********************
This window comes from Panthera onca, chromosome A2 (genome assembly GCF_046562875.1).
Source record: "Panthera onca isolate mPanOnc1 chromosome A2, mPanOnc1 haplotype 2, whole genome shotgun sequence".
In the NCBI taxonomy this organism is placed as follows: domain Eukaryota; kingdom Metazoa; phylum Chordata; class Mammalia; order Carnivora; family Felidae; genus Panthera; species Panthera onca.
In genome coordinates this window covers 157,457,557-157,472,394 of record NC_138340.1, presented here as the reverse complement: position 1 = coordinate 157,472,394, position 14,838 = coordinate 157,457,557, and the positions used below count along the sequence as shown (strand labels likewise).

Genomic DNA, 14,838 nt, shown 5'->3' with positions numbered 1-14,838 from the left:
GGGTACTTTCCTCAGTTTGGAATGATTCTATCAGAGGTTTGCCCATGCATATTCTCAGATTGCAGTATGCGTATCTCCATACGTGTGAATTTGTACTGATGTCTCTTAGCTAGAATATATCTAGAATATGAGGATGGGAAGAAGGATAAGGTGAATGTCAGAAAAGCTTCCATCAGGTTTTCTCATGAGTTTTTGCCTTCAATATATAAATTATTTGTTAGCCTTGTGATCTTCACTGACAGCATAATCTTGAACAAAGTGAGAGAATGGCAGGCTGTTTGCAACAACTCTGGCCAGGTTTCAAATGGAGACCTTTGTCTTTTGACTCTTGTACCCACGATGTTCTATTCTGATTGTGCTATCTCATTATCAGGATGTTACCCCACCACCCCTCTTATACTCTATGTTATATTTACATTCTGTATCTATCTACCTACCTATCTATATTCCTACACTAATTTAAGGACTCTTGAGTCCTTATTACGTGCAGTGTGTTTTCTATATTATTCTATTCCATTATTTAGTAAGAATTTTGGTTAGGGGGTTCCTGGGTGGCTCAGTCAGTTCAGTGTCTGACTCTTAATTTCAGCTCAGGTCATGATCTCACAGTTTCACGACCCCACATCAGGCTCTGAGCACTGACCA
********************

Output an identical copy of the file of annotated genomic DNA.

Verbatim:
This window comes from Panthera onca, chromosome A2 (genome assembly GCF_046562875.1).
Source record: "Panthera onca isolate mPanOnc1 chromosome A2, mPanOnc1 haplotype 2, whole genome shotgun sequence".
In the NCBI taxonomy this organism is placed as follows: domain Eukaryota; kingdom Metazoa; phylum Chordata; class Mammalia; order Carnivora; family Felidae; genus Panthera; species Panthera onca.
In genome coordinates this window covers 157,457,557-157,472,394 of record NC_138340.1, presented here as the reverse complement: position 1 = coordinate 157,472,394, position 14,838 = coordinate 157,457,557, and the positions used below count along the sequence as shown (strand labels likewise).

Genomic DNA, 14,838 nt, shown 5'->3' with positions numbered 1-14,838 from the left:
GGGTACTTTCCTCAGTTTGGAATGATTCTATCAGAGGTTTGCCCATGCATATTCTCAGATTGCAGTATGCGTATCTCCATACGTGTGAATTTGTACTGATGTCTCTTAGCTAGAATATATCTAGAATATGAGGATGGGAAGAAGGATAAGGTGAATGTCAGAAAAGCTTCCATCAGGTTTTCTCATGAGTTTTTGCCTTCAATATATAAATTATTTGTTAGCCTTGTGATCTTCACTGACAGCATAATCTTGAACAAAGTGAGAGAATGGCAGGCTGTTTGCAACAACTCTGGCCAGGTTTCAAATGGAGACCTTTGTCTTTTGACTCTTGTACCCACGATGTTCTATTCTGATTGTGCTATCTCATTATCAGGATGTTACCCCACCACCCCTCTTATACTCTATGTTATATTTACATTCTGTATCTATCTACCTACCTATCTATATTCCTACACTAATTTAAGGACTCTTGAGTCCTTATTACGTGCAGTGTGTTTTCTATATTATTCTATTCCATTATTTAGTAAGAATTTTGGTTAGGGGGTTCCTGGGTGGCTCAGTCAGTTCAGTGTCTGACTCTTAATTTCAGCTCAGGTCATGATCTCACAGTTTCACGACCCCACATCAGGCTCTGAGCACTGACCA